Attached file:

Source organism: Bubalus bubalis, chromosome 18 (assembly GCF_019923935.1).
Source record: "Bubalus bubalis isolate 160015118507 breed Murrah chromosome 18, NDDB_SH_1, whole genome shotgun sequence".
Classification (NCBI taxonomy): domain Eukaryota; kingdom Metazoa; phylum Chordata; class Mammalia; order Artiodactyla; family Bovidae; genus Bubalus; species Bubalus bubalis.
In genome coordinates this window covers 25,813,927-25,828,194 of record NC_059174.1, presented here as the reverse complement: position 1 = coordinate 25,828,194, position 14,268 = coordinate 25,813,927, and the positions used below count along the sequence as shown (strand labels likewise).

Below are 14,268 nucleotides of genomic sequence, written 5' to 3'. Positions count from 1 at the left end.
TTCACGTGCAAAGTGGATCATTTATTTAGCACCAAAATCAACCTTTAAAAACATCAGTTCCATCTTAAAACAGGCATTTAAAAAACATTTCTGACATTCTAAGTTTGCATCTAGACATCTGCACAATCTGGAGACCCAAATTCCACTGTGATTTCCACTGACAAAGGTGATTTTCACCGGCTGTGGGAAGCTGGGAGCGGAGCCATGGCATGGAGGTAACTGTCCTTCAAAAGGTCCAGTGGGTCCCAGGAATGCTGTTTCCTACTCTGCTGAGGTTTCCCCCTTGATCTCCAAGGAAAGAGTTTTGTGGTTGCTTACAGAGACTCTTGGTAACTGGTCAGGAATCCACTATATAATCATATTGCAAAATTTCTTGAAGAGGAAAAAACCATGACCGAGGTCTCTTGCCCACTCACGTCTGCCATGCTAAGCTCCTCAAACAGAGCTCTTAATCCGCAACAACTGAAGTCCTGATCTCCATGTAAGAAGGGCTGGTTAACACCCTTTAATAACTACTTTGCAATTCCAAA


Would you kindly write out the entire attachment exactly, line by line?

Source organism: Bubalus bubalis, chromosome 18 (assembly GCF_019923935.1).
Source record: "Bubalus bubalis isolate 160015118507 breed Murrah chromosome 18, NDDB_SH_1, whole genome shotgun sequence".
Classification (NCBI taxonomy): domain Eukaryota; kingdom Metazoa; phylum Chordata; class Mammalia; order Artiodactyla; family Bovidae; genus Bubalus; species Bubalus bubalis.
In genome coordinates this window covers 25,813,927-25,828,194 of record NC_059174.1, presented here as the reverse complement: position 1 = coordinate 25,828,194, position 14,268 = coordinate 25,813,927, and the positions used below count along the sequence as shown (strand labels likewise).

Below are 14,268 nucleotides of genomic sequence, written 5' to 3'. Positions count from 1 at the left end.
TTCACGTGCAAAGTGGATCATTTATTTAGCACCAAAATCAACCTTTAAAAACATCAGTTCCATCTTAAAACAGGCATTTAAAAAACATTTCTGACATTCTAAGTTTGCATCTAGACATCTGCACAATCTGGAGACCCAAATTCCACTGTGATTTCCACTGACAAAGGTGATTTTCACCGGCTGTGGGAAGCTGGGAGCGGAGCCATGGCATGGAGGTAACTGTCCTTCAAAAGGTCCAGTGGGTCCCAGGAATGCTGTTTCCTACTCTGCTGAGGTTTCCCCCTTGATCTCCAAGGAAAGAGTTTTGTGGTTGCTTACAGAGACTCTTGGTAACTGGTCAGGAATCCACTATATAATCATATTGCAAAATTTCTTGAAGAGGAAAAAACCATGACCGAGGTCTCTTGCCCACTCACGTCTGCCATGCTAAGCTCCTCAAACAGAGCTCTTAATCCGCAACAACTGAAGTCCTGATCTCCATGTAAGAAGGGCTGGTTAACACCCTTTAATAACTACTTTGCAATTCCAAA